Newspaper article St Louis Post-Dispatch (MO)

Police Are First Social Responders; Let's Help Them Work with Citizens; 'Peacekeeper' Model; Foster Collaborations between Police Officers and Social Service Agencies

Newspaper article St Louis Post-Dispatch (MO)

Police Are First Social Responders; Let's Help Them Work with Citizens; 'Peacekeeper' Model; Foster Collaborations between Police Officers and Social Service Agencies

Article excerpt

A great deal of media and public attention has been given to the recent deaths of African-Americans resulting from police interactions. This attention has resulted in public outcry against current police tactics and the historical treatment of minorities, particularly African-Americans, by police officers.

To date, some important ideas have emerged, such as the use of body cameras, de-escalation training and the adherence to and possibly revision of deadly force policies/procedures. However, these concrete solutions must be augmented by a change in the overall philosophy of policing. Are police officers law enforcers or peacekeepers? The "law enforcement" model assumes a more militaristic, reactive and aggressive approach to citizen interactions, while the "peacekeeper" model promotes a more interactive and empathetic approach.

Studies indicate that the majority of a police officer's time (up to 90 percent) is spent in non-arrest situations, frequently referred to as service calls. Many of these calls involve citizens who are dealing with common day-to-day, noncriminal problems. The request for police assistance with these problems is often due to a lack of other resources, diminished coping skills, overwhelming frustration and/or feelings of hopelessness. The police department is often the first professional organization engaged by the family to address an acute or chronic difficulty for which there is no apparent solution. Thus, police officers regularly serve as first social responders. Interestingly, studies of police cadets suggest that they often want to be police officers for altruistic reasons, to help individuals and society; seemingly a good fit. Yet is it?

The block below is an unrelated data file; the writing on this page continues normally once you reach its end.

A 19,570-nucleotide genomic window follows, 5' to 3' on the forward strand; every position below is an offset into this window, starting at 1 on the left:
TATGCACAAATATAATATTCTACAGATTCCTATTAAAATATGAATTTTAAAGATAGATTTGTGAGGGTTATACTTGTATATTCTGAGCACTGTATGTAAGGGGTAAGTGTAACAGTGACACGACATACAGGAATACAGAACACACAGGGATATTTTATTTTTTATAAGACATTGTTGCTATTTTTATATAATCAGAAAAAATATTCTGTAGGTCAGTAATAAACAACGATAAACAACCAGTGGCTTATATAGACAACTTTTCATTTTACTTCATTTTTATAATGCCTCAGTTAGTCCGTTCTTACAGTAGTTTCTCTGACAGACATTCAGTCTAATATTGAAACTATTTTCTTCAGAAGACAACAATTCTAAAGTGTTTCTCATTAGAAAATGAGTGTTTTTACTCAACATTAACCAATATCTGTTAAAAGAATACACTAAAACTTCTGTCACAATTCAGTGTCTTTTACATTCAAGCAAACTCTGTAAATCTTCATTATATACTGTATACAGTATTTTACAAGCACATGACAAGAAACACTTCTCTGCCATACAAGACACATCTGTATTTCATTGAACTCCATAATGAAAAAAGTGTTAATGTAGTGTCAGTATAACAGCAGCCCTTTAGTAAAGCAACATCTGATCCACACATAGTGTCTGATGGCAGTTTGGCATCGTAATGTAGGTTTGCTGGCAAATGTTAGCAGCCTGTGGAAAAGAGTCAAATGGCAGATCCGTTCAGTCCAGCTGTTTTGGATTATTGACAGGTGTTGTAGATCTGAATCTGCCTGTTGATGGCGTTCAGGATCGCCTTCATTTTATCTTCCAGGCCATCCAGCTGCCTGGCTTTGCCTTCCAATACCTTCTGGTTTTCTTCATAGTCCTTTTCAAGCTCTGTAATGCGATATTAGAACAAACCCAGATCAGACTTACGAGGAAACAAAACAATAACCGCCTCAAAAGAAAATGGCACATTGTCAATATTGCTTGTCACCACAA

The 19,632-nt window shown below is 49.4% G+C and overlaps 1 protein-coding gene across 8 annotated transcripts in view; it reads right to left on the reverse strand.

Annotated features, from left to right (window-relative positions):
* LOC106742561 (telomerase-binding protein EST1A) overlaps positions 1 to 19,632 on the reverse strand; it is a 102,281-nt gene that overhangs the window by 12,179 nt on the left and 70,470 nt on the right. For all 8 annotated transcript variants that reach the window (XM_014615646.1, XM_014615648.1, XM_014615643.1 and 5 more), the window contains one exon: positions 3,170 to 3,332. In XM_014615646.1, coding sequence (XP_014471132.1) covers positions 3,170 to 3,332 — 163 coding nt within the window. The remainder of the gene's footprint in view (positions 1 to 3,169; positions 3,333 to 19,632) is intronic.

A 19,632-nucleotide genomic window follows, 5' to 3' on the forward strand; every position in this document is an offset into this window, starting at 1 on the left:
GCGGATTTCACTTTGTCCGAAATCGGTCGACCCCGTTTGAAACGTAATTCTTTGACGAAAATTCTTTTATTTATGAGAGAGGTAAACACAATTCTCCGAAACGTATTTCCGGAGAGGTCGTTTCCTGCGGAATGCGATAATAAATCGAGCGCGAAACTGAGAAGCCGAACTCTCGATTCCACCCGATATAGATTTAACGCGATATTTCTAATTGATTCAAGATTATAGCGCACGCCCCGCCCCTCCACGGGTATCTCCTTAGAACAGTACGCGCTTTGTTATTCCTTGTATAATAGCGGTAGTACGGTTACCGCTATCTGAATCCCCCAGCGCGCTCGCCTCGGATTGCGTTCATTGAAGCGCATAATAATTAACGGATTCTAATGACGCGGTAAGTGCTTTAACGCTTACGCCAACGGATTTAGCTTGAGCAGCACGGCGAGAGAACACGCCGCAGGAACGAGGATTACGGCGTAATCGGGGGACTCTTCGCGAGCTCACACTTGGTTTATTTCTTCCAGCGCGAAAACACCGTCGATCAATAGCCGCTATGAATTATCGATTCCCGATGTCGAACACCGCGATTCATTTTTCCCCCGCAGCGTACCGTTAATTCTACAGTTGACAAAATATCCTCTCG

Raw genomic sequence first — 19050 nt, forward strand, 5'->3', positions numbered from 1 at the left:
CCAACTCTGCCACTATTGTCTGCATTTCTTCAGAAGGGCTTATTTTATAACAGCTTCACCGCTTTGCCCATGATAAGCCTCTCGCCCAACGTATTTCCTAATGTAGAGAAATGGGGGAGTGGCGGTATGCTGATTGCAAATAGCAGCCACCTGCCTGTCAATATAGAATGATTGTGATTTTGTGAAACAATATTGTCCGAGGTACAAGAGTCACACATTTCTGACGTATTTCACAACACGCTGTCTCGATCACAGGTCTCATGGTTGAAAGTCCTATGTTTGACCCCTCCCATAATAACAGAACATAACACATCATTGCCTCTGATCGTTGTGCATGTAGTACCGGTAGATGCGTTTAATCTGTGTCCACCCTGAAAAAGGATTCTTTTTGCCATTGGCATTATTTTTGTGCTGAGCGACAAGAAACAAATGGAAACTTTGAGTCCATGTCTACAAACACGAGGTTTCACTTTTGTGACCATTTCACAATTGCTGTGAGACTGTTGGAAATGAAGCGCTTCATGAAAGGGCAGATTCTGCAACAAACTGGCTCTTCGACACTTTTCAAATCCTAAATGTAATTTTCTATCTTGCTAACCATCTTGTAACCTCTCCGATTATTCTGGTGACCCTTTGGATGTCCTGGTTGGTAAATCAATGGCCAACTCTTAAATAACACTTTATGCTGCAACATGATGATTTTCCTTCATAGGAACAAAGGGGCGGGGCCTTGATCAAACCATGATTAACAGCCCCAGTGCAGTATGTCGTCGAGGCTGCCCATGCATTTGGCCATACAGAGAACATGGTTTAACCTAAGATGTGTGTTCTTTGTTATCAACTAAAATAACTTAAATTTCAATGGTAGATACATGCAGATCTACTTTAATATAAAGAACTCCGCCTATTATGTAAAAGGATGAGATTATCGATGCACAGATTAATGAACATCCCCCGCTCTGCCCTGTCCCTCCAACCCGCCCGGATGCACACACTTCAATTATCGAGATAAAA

Police usually receive little academy or post-academy training in child development, mental health issues, conflict resolution, etc. There is nothing on the standard duty belt to address these issues; only equipment for arrest or deterrence: typically handcuffs, gun, ammunition, Taser, rubber gloves and asp. But social and interpersonal issues occupy the majority of their work day.

There have been successful efforts to foster collaborations between police officers and social service agencies. …

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